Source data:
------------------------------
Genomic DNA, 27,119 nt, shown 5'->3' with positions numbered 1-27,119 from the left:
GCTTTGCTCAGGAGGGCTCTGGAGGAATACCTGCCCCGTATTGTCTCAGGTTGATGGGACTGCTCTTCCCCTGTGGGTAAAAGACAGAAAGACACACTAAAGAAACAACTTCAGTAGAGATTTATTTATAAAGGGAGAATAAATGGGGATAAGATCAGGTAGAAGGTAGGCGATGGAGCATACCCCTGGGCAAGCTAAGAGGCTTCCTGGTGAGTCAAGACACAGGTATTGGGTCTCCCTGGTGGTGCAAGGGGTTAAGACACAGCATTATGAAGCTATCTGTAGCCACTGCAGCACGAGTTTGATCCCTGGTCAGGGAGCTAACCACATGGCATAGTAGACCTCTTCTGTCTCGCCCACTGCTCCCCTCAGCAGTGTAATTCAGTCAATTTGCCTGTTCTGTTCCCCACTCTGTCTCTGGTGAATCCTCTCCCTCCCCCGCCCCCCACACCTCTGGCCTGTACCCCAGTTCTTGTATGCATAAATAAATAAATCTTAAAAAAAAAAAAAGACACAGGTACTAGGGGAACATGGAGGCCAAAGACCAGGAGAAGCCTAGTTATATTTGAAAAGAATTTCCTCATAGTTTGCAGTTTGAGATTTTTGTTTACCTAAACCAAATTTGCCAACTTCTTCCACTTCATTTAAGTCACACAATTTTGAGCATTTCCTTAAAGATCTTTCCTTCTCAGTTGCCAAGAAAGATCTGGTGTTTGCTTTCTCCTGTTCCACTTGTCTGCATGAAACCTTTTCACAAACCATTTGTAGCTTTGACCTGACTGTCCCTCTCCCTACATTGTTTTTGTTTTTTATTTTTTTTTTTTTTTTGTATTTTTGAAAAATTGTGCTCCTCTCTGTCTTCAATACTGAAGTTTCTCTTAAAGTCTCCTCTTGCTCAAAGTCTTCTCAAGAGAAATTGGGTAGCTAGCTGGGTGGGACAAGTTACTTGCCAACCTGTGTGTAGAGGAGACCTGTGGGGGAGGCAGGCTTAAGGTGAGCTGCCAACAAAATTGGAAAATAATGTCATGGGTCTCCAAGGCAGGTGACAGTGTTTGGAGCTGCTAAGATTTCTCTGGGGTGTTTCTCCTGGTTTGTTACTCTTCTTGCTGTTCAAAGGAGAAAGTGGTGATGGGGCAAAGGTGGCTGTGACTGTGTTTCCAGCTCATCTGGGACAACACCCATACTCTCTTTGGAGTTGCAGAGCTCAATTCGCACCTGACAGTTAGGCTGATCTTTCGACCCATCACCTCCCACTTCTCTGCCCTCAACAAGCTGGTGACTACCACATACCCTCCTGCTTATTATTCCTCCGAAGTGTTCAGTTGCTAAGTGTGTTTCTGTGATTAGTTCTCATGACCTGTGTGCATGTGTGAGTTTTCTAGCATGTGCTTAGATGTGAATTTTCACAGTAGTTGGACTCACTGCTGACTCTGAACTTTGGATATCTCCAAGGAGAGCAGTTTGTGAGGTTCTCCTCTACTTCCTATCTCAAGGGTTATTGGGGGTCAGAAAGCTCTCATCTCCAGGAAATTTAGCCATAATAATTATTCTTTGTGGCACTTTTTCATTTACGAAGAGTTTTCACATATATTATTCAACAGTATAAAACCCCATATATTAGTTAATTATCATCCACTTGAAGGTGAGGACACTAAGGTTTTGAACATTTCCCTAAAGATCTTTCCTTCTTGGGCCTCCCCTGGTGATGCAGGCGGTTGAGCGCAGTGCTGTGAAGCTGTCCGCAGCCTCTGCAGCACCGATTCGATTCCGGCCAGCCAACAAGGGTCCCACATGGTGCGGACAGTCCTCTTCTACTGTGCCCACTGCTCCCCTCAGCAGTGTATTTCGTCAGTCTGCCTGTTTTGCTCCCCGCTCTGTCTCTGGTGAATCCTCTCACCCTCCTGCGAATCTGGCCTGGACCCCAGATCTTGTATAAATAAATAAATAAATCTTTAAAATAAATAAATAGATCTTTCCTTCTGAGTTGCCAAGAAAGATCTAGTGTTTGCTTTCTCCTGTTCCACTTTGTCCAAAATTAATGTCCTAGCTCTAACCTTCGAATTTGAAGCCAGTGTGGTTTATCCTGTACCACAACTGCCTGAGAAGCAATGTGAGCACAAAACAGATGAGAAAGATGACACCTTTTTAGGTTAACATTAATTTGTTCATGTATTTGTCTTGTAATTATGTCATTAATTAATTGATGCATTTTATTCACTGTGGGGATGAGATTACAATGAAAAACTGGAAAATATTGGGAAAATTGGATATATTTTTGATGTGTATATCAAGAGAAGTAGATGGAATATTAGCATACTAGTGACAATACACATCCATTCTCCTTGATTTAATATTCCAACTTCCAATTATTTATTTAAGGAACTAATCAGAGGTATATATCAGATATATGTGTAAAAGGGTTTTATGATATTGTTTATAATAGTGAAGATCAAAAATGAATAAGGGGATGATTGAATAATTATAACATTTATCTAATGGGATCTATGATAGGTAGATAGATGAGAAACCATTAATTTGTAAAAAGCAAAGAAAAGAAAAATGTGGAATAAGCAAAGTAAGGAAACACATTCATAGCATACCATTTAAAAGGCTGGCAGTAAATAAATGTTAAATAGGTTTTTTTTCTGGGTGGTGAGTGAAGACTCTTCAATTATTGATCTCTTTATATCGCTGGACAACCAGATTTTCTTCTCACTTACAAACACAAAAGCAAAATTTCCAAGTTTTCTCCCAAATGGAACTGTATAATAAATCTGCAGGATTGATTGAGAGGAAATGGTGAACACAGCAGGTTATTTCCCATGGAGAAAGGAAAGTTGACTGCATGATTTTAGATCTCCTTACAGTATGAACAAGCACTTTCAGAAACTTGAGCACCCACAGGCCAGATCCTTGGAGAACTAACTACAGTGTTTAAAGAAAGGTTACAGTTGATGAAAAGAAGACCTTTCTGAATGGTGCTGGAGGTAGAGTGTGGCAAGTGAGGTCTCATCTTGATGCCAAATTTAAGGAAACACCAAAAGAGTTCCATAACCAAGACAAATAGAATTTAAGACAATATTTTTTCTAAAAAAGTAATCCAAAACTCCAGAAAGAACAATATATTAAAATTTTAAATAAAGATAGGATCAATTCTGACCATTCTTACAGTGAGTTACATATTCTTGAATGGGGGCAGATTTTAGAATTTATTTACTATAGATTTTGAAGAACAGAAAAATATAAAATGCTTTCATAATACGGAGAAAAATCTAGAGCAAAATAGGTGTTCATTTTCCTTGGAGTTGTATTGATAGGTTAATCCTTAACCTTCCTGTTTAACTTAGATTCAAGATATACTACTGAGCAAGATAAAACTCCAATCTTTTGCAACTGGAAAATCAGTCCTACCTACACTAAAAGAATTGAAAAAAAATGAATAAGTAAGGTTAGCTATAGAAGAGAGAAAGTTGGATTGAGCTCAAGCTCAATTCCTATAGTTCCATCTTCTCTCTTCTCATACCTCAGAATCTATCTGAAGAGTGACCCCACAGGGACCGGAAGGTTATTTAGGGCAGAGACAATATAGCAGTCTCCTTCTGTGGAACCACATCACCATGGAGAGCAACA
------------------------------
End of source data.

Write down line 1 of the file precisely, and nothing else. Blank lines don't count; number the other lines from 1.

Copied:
Genomic DNA, 27,119 nt, shown 5'->3' with positions numbered 1-27,119 from the left: